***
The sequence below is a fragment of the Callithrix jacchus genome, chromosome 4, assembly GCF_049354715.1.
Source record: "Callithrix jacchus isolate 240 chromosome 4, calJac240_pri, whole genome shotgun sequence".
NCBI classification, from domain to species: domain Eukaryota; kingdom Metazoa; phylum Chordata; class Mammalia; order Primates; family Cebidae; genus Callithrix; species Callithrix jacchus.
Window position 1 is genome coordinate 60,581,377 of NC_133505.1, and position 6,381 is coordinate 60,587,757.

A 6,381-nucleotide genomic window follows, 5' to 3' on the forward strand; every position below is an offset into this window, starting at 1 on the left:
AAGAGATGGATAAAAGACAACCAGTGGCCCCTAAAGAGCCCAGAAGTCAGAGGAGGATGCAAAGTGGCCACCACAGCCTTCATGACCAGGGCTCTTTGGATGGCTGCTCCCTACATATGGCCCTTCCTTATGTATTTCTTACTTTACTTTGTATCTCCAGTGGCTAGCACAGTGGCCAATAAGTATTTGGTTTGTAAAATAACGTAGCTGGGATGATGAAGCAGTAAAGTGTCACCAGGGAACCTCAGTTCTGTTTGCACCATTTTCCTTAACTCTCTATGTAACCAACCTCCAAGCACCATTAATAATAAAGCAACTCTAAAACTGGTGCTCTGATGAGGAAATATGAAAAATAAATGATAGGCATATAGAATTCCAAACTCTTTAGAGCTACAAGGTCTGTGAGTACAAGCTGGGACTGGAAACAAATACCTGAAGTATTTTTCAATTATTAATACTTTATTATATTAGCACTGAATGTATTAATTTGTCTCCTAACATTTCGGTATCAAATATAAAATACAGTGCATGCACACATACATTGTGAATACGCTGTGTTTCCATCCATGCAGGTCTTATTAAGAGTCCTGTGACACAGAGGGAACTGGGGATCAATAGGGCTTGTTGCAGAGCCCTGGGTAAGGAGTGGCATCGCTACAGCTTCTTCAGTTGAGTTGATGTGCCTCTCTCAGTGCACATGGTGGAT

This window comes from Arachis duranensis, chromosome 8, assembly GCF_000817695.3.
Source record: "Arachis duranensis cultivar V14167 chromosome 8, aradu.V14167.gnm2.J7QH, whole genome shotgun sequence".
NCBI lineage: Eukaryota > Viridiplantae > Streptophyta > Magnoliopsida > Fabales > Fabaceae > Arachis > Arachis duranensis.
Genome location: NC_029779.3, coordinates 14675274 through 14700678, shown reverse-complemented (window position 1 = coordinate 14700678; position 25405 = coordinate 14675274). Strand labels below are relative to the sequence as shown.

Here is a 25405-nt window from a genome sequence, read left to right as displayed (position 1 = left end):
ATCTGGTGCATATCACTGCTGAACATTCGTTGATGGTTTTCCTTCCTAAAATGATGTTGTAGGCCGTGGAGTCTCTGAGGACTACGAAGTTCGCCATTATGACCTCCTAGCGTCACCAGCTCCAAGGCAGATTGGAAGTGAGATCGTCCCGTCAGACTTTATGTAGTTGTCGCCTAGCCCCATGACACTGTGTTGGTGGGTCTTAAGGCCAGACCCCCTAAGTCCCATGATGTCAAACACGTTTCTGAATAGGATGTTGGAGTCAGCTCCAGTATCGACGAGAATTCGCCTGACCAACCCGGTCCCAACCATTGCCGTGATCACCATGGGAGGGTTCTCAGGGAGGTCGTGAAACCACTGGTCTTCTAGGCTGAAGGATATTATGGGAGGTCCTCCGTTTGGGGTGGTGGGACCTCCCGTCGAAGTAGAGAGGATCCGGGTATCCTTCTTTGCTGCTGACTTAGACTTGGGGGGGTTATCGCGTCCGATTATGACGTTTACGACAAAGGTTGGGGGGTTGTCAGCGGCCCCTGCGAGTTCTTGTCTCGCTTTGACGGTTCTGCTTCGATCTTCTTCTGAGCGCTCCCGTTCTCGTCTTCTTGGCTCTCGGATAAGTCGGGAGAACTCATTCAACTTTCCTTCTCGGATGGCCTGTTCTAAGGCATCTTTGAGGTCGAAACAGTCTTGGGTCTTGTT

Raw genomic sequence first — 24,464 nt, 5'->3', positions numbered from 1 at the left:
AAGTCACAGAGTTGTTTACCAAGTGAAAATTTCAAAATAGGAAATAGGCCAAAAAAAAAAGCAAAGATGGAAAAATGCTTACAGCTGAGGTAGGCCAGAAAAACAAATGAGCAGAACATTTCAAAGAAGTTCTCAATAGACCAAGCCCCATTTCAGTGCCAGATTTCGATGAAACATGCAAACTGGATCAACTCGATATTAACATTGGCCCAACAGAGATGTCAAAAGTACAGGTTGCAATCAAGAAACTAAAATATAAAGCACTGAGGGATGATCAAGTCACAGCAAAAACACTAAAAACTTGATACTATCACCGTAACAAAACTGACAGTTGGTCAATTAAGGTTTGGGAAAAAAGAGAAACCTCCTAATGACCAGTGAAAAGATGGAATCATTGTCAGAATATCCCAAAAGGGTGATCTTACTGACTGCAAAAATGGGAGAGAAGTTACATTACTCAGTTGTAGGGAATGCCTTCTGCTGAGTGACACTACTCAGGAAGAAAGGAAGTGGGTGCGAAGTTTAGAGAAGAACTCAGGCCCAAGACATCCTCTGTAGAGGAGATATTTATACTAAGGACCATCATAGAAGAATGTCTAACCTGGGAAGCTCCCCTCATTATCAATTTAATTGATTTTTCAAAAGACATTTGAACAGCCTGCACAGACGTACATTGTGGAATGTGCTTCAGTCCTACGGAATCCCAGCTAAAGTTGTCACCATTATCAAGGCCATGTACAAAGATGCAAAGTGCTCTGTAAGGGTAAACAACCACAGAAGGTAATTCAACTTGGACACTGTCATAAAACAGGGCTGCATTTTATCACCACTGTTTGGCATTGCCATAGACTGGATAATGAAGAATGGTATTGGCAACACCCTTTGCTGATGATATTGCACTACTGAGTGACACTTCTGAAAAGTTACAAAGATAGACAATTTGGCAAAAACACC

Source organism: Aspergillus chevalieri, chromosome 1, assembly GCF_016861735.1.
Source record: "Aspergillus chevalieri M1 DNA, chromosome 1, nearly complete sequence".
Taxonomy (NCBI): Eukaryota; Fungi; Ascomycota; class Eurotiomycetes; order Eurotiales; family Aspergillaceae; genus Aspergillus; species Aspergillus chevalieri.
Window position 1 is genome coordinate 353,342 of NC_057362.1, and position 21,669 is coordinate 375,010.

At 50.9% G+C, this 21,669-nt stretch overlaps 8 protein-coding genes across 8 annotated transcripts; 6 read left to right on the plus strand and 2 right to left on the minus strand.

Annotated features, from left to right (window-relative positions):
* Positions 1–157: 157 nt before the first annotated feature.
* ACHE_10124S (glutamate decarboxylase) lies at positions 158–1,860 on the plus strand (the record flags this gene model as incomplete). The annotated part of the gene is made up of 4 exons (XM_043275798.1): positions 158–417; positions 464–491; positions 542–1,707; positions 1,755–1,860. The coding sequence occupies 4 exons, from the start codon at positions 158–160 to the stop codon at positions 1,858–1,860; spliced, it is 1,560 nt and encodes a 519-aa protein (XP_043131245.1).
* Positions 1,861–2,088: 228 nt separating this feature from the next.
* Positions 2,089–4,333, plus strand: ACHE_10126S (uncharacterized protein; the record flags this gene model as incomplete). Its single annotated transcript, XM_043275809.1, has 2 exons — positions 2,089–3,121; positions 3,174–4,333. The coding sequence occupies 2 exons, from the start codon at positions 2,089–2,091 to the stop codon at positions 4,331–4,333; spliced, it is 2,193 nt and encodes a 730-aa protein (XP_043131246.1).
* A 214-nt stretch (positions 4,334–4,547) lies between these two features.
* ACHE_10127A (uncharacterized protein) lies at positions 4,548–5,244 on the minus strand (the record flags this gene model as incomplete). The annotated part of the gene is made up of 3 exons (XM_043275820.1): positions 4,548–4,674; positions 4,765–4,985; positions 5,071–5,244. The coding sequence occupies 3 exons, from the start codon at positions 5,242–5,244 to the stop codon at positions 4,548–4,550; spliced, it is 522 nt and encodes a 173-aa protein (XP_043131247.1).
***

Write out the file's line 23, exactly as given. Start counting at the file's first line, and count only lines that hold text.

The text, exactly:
* Positions 1,861–2,088: 228 nt separating this feature from the next.